Published March 1, 1984 - More info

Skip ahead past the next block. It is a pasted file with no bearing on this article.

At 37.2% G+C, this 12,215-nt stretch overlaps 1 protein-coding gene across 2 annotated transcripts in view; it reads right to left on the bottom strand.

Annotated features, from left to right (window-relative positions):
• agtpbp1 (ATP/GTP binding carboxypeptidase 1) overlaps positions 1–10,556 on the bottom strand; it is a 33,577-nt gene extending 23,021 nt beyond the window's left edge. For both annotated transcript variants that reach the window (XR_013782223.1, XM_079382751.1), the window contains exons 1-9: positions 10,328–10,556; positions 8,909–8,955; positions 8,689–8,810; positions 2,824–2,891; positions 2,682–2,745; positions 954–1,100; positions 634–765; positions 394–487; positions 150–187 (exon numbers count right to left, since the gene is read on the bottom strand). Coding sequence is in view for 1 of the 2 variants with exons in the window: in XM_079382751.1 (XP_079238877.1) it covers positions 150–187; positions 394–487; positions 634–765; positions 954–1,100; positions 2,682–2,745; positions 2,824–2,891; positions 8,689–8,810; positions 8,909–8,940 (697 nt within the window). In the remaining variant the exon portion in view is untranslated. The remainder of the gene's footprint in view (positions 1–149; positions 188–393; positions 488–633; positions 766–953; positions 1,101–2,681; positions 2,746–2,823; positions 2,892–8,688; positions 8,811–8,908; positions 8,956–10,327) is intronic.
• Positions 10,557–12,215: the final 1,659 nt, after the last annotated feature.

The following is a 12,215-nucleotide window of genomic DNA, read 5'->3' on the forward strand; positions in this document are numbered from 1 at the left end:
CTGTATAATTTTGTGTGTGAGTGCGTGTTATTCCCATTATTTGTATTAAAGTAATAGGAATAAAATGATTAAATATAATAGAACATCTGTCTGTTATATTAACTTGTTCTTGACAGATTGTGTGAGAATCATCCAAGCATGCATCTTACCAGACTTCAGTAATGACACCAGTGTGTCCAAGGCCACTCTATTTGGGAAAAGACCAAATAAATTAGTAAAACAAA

The present study was designed to quantitate the interaction between the decrease in target tissue insulin action seen in subjects with Type II diabetes and the mass action effect of glucose exerted via the prevailing hyperglycemic state. To this end, euglycemic glucose clamp studies were performed in 26 control subjects using insulin infusion rates of 15, 40, 120, 240, and 1,200 mU/M2 per min and in 10 Type II diabetic subjects using insulin infusion rates of 120 and 1,200 mU/M2 per min. The results of these euglycemic studies indicated that insulin-stimulated peripheral glucose disposal was decreased in the Type II diabetics due to a combined receptor (rightward shift in the dose-response curve) and postreceptor defect in insulin action (decreased maximal response), whereas the decrease in insulin-mediated suppression of hepatic glucose output (HGO) was consistent with a defect in insulin binding (rightward shift in dose-response curve). Hyperglycemic glucose clamp studies were also performed in the Type II diabetics at their respective fasting serum glucose levels (mean [+/- SE] 280 +/- 17 mg/dl) employing insulin infusion rates of 15, 40, 120, and 1,200 mU/M2 per min. In the presence of their basal level of hyperglycemia, the noninsulin-dependent diabetes mellitus (NIDDM) subjects exhibited rates of overall glucose disposal that were similar to those observed in control subjects studied at euglycemia at similar steady state insulin concentrations. This suggests that in Type II diabetics, the mass action effect of glucose partially compensates for the marked decrease in insulin-stimulated glucose uptake observed under euglycemic conditions. However, even in the presence of hyperglycemia, insulin levels below 100 microU/ml had little effect and maximally effective insulin levels increased peripheral glucose disposal only 2.8-fold (142 +/- 7-413 +/- 47 mg/M2 per min) above basal in the Type II diabetics, compared with a sixfold increase (75 +/- 4-419 +/- 34 mg/M2 per min) in the control subjects studied at euglycemia. Thus, the severe insulin resistance that is a characteristic feature of NIDDM remains apparent. Basal HGO was elevated in the NIDDM subjects (157 +/- 6 vs. 76 +/- 4 mg/M2 per min for controls) and a high degree of correlation was found between the basal rate of HGO and the fasting glucose level (r = 0.80, P less than 0.01). The presence of hyperglycemia augmented insulin-mediated suppression of HGO, but did not restore it to normal. We concluded that: (a) in the presence of basal hyperglycemia, physiologic insulin levels exerts a diminished effect to suppress HGO and stimulate peripheral glucose disposal in NIDDM; (b) basal HGO is elevated in untreated Type II diabetics, and this may serve to maintain the level of hyperglycemia required to compensate for the decrease in peripheral insulin action; and (c) fasting hyperglycemia exerts a suppressive effect on HGO but does not completely compensate for the decrease in hepatic insulin action in Type II diabetics.